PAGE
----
What is Communism?

This seemingly simple question can actually be quite difficult to answer. Communism has meant different things at different times to different people.

Just think about how many countries call themselves, or have called themselves, communist. How can China be compared to Cuba, or either of them to somewhere like North Korea?

Communism has also taken different forms throughout history. During the English Civil War, some two hundred years before Marx and Engels wrote the Manifesto of the Communist Party, the Levellers and Diggers fought for equal rights before the law and common ownership of property. They were not “communists” in the modern sense, but they wanted to fight the same unjust system of the ruling elite.

Communism and socialism are political and economic philosophies. While philosophers such as Henri de Saint-Simon or Charles Fourier (both in the 18th Century), laid some of the foundations for socialist thinking, the man most often credited as the father of communism is Karl Marx. It is the works of Marx, Friedrich Engels and Vladimir Lenin that form the basis of most of the political thinking of modern communist parties.

The main aim and objective of any socialist or communist party can be summed up as: the creation of a society where the economy and means of production are democratically owned and used, in a planned way, for the needs and benefit of society rather than for private profit.

There are many disagreements between parties as to what form a socialist state should take, and there are even bigger disagreements on how one can be achieved. For instance, the Labour party still describes itself as socialist and sits with the socialists in the European Parliament. At the other end of the scale are the anarchist and ultra-left communist parties who would abolish the state altogether and start afresh from the bottom up.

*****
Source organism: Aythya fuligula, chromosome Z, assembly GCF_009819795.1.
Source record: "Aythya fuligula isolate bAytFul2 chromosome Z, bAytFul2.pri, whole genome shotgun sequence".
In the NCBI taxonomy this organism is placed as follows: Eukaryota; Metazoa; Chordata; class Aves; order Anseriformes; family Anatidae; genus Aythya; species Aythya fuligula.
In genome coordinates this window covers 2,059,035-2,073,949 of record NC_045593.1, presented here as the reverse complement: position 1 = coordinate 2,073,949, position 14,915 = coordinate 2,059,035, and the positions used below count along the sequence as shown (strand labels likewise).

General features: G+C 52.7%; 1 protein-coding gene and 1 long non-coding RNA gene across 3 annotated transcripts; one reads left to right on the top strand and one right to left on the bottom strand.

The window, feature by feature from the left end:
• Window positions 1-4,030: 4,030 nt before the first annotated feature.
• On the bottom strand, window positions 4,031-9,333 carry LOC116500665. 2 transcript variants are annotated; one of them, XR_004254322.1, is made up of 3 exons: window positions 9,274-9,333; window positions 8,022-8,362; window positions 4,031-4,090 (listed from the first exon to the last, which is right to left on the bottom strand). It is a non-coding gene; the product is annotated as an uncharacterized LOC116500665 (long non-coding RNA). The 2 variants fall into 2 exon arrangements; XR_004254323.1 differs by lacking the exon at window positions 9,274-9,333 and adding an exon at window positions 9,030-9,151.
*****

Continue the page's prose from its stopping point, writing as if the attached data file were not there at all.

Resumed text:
Communism aims to challenge and replace big business, super profit, free market capitalism. Communists recognise that the primary source of profit is the labour power of the workforce. Whether that worker is a miner, a farmer, a shop assistant, a doctor or even a banker – without their labour the company they work for would cease to function. Communists believe that rather than chasing profits for shareholders, business should be democratically, cooperatively or mutually owned. Only by changing the relationship between workers and ownership can the exploitation of one class by another end. If a private company can make money for a few wealthy shareholders, why can’t that company be run for the benefit of society whose labour generates those profits?

So if communism seeks to create a system that will replace capitalism, what about Communist Parties? In the Manifesto of the Communist Party, Marx wrote:

“In what relation do the Communists stand to the proletarians as a whole? The Communists do not form a separate party opposed to the other working-class parties. They have no interests separate and apart from those of the proletariat as a whole. They do not set up any sectarian principles of their own, by which to shape and mould the proletarian movement.

“The Communists are distinguished from the other working-class parties by this only: 1, In the national struggles of the proletarians of the different countries, they point out and bring to the front the common interests of the entire proletariat, independently of all nationality. 2, In the various stages of development which the struggle of the working class against the bourgeoisie has to pass through, they always and everywhere represent the interests of the movement as a whole.”

Next: What do we stand for?

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